Romeo plays a big part in the play/book Romeo and Juliet by William Shakespeare. In the beginning of the play, Romeo is obsessed with Rosaline, the love of his life. He spends most of his time sighing over his depressing and nonexistent love life. Romeo is first mentioned as an aimless wanderer, preoccupied with thoughts of Rosaline. His father describes his doleful manner: "Many a morning hath he been there seen/ with tears augmenting the fresh morning's dew/ Adding clouds to more clouds with his deep sighs" (I, i, 157-9). His family goes on to discuss what could be wrong with the young man.
Such passivity in his approach to love with Rosaline is a theme that recurs until he meets Juliet. Rosaline is Romeo's obsession he wants nothing to do with anyone els When describing her to the Benvolio, Romeo's descriptions are vague and generalized, referencing Rosaline's physical beauty and attractiveness. Rather than stating why he loves her or offering specifics examples of her uniqueness, he curses the unfairness of love and beauty "Show me a mistress that is passing fair, what doth her beauty serve, but as a note/ Where I may read who passed that passing fair" (I, i, 234-6).
Unlike the personal connection he later expresses for Juliet, this utterance simply reflects regret for Rosaline's vow of chastity. Throughout this play, Romeo's relationship with Rosaline is passive. He never speaks to her or takes any decisive action to get his love. He spends his time in anguish, wavering between simplistic adulation and utter despair. Romeo spends a great deal of time thinking about a woman who does not feel his feelings. Despite Benvolio's urging, the lovesick teen will not move on or consider the merits of other women.
Romeo goes to a party hosted by the capuletes isolates himself from the merrymaking both socially and physically in his refusal to dance and banter with Mercutio. Romeo spends his time, not pursuing Rosaline, but despairing: "Under Love's heavy burden I do sink" (I, IV, 22). Romeo then Pursued Juliet Despite Romeo's great love for Rosaline, his feelings are actually fleeting, as shown by his behavior when he catches a glance of Juliet. He is amazed at first sight, describing her as "Beauty too rich for use, for earth too dear! (I, v, 49). Rather than objectifying Juliet as he does with Rosaline, he holds Juliet in reverent awe, "Did my heart love till now? For swear it, sight for I ne'er saw true beauty till this night (I, v54-5). With this, Rosaline is forgotten and Juliet becomes Romeo's focal point. Romeo actively pursues Juliet from the beginning. Upon meeting, he tries to win a kiss.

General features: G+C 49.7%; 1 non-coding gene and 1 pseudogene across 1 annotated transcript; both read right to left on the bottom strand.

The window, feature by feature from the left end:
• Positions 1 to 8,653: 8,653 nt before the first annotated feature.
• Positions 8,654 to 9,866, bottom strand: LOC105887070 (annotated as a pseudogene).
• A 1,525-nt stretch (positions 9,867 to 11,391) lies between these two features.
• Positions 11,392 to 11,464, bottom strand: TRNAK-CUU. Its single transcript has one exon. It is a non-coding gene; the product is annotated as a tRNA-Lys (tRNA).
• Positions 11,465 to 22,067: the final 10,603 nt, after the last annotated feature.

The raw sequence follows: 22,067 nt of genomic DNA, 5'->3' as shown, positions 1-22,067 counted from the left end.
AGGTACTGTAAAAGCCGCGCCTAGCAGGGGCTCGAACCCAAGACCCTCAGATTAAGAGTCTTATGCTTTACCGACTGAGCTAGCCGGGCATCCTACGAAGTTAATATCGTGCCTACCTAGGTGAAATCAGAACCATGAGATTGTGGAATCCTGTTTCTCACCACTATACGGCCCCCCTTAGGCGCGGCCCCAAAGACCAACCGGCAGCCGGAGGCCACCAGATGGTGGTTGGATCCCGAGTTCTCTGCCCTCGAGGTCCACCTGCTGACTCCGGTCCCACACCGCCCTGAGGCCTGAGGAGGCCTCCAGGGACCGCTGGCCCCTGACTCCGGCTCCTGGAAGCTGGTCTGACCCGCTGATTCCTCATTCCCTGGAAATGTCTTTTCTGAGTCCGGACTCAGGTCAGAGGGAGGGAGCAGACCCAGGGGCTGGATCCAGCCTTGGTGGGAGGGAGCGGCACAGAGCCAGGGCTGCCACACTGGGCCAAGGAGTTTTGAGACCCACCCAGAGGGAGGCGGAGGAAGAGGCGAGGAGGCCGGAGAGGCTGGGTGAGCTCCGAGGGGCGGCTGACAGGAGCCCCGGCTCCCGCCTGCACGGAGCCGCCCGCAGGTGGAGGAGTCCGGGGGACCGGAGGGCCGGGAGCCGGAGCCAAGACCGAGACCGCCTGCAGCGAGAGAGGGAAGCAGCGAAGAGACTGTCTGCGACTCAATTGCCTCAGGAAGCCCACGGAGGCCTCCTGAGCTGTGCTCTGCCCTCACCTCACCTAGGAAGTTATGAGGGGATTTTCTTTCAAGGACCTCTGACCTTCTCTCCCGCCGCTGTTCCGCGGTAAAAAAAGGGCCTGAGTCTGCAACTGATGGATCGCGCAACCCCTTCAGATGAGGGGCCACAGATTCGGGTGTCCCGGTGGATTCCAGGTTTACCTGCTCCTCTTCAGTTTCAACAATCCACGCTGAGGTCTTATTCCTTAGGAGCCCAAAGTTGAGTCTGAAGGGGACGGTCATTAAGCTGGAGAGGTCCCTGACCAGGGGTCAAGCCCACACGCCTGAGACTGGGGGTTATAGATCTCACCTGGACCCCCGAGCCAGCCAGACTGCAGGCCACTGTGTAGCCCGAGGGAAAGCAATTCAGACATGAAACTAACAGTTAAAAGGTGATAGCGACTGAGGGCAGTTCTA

Despite learning Juliet's identity as a Capulet, Romeo ignores the feud and commits himself to Juliet. When Juliet asks "Art thou not Romeo and Montague? (II, ii 60), Romeo pledges to deny his name to be with his new love and says, "My name, dear saint, is hateful to myself/ because it is an enemy to thee" (II, ii, 55-6). Realizing that their interest in each other is both mutral and sincere, Romeo presses Juliet for vows of love. After they agree to get married, Romeo rushes to Friar Lawrence to ask him to marry the young couple. To a surprised Lawrence, Romeo says that he has forgotten Rosaline and "That name's woe" (II, iii 46). At this point in the play, Romeo and Juliet have only just met and Romeo is already taking steps to ensure their union.
No such intentions for Rosaline are expressed or pursued. Romeo and Juliet's Relationship Becomes More Complex After marrying, Romeo's relationship with Juliet becomes even complex and involves many changes. An important moment occurs when Romeo encounters his old enemy Tybalt, who he is now related to by marriage. The impulsive Romeo attempts to restrain himself in the face of Tybalt's taunting, because he considers the new connection that they share. Unfortunately, Romeo eventually responds to Tybalt's challenge and kills him in a fight. Romeo was then banished.
When he found out that Juliet was dead Romeo was devastated and immediately decides that there is no reason he should be alive. Romeo finds Juliet's seemingly lifeless body in the tomb. Then romeo kills him self by drinking a poison. Romeo truly is a tragic and romantic figure. However, he begins as a young man entangled in his own love. His interest in Rosaline is fleeting, passive, and non excitant. It is through his relationship with Juliet that Romeo becomes a more active character who is capable of being involved in a complex romantic relationship.